If you are new to walking it is best to start with 5 to 10 minutes at first and gradually increase this as your body gets used to the exercise

You will need to try out a pattern that suits you.

When you first start you may need to get some comfortable shoes and wrap up well with thermal layers on cold days.

Have a look at my post on walking  for more tips.

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The NHS live well  website has a lot of really useful tips to get you active.

I hope this post has helped to give you ideas to improve mobility for Fibromyalgia. My goal is as always to help others with Fibromyalgia and similar invisible illness.

 

#Autumn approaches

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It’s that time of year again when it starts to get cooler, after the baking summer sun. The days grow shorter and leaves on the trees are just starting to change colour. 

I’ve written a poem inspired by the changing landscape called Autumn Chill.

🍂 Autumn Chill 🍂

 

Light picks out the gentle rippling on a lake

Clouds hang heavily in the sky above

 

Their grey shadows dance clumsily on the water

revealing a light mist in the distance

 

Splinters of brilliant light highlight treetops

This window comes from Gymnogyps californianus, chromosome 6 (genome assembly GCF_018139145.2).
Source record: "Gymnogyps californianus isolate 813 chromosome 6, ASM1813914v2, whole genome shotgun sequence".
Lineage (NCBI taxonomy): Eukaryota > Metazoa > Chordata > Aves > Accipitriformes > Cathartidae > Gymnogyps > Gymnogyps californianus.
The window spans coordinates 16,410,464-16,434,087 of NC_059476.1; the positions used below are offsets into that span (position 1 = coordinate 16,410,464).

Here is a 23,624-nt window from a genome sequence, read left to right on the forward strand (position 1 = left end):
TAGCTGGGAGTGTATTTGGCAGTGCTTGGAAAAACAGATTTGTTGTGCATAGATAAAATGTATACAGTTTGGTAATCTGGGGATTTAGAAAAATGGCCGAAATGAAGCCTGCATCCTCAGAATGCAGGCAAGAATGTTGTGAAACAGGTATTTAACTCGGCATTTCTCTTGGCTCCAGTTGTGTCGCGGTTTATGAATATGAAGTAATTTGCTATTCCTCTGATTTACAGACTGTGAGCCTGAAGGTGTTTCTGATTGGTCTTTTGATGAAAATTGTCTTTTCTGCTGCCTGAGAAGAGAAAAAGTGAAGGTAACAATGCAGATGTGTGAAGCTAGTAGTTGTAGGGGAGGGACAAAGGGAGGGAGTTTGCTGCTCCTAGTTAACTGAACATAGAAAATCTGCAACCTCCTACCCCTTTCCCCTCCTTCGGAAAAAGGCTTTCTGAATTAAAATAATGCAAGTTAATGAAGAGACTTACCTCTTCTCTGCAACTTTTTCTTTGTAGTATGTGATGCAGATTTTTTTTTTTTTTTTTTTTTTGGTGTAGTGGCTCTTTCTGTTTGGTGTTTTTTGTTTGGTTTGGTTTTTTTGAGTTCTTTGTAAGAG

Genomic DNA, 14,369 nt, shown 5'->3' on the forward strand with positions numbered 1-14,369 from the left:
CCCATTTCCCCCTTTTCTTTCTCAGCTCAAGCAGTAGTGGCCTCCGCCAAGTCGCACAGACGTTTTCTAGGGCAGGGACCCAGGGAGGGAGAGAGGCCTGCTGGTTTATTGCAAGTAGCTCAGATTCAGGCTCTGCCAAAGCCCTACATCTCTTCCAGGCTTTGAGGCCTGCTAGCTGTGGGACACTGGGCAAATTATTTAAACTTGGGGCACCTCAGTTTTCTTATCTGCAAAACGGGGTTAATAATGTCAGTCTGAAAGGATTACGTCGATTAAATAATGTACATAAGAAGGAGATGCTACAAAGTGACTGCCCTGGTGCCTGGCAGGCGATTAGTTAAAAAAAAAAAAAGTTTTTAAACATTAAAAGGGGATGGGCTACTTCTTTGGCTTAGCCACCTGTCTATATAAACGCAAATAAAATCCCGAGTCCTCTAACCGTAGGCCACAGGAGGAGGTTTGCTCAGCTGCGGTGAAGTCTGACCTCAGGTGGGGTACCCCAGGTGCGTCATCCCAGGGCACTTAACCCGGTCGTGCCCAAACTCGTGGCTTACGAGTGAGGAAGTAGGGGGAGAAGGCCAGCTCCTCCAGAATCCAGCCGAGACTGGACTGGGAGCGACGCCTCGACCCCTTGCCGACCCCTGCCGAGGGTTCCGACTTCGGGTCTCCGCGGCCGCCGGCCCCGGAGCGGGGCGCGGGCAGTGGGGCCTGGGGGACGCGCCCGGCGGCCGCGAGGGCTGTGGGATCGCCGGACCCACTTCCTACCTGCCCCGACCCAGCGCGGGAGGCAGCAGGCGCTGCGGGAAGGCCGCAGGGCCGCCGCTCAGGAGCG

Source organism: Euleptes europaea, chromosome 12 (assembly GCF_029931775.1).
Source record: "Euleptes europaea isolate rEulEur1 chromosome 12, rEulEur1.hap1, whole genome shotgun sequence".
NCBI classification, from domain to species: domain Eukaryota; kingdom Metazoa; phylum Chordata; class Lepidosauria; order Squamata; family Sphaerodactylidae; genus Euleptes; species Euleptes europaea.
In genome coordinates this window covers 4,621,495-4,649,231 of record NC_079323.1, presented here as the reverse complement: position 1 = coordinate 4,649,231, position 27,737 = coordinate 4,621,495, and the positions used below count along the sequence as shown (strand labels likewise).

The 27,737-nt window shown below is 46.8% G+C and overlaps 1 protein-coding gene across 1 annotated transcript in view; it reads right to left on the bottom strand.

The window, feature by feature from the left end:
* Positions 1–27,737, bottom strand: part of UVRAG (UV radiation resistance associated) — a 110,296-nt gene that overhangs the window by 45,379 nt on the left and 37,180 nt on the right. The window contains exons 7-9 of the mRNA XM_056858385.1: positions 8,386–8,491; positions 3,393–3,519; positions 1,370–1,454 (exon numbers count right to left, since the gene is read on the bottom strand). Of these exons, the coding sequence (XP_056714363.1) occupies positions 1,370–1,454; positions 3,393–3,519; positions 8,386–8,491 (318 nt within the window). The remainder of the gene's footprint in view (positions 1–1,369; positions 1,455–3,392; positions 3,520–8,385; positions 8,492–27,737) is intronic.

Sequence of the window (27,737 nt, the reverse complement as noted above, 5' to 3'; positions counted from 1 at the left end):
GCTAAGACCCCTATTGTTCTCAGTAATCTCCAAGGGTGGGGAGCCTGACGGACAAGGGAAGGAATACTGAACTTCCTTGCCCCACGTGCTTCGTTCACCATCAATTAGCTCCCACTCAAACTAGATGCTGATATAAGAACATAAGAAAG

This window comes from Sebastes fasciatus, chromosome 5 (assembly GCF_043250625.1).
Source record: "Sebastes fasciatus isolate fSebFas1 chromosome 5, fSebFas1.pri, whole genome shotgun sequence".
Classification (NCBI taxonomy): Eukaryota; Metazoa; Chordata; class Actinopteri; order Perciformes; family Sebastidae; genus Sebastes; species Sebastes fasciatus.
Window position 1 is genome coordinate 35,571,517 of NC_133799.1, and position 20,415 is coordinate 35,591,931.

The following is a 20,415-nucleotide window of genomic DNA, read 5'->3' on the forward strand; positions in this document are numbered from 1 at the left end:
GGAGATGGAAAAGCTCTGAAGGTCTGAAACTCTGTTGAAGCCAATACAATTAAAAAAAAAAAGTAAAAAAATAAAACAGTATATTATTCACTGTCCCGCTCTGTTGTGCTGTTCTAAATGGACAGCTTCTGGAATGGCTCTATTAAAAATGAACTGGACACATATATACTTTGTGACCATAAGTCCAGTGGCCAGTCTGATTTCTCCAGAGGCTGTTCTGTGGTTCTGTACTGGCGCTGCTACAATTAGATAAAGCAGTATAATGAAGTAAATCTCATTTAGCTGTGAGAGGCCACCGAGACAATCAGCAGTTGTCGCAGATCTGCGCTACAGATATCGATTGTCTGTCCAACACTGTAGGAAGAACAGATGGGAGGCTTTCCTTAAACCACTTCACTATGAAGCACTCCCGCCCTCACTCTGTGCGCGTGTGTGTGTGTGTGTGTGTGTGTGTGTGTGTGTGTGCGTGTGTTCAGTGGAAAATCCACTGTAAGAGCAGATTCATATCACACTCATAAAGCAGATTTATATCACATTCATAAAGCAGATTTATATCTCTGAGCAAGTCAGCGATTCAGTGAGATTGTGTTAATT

Golden hues glinting their changing colours

 

The air feels cool and fresh

Still a brief hint of summer lingers

 

Subtle leaf tones of red, purple, orange and green

Jump towards me from a transforming bush

 

The weakening sunlight is fading now

Autumn splendour slowly unfolding 

Poem by Nick

If you enjoyed reading this poem, take a look at my other poems and short stories. I’ve recently included a menu header with them all in one section entitled Poetry and Writing.

Your working, with fibromyalgia?

Yes

I’ve had fibromyalgia since 2004 and have kept working.

How?

Fibromyalgia is not a degenerative disease; studies have shown, for most sufferers it will stay the same or improve. Knowing this fact can help to give you a positive outlook on your future. Perhaps working towards small achievable goals to improve your health.

My story 

When I was first diagnosed and before this.  I felt tired, fatigued and had pain in my body for months that just got worse. Nothing I did seemed to help. To some extent it was a relief to find out what was wrong.  I had managed to keep working and had odd days off.  These days stretched into longer periods of time off.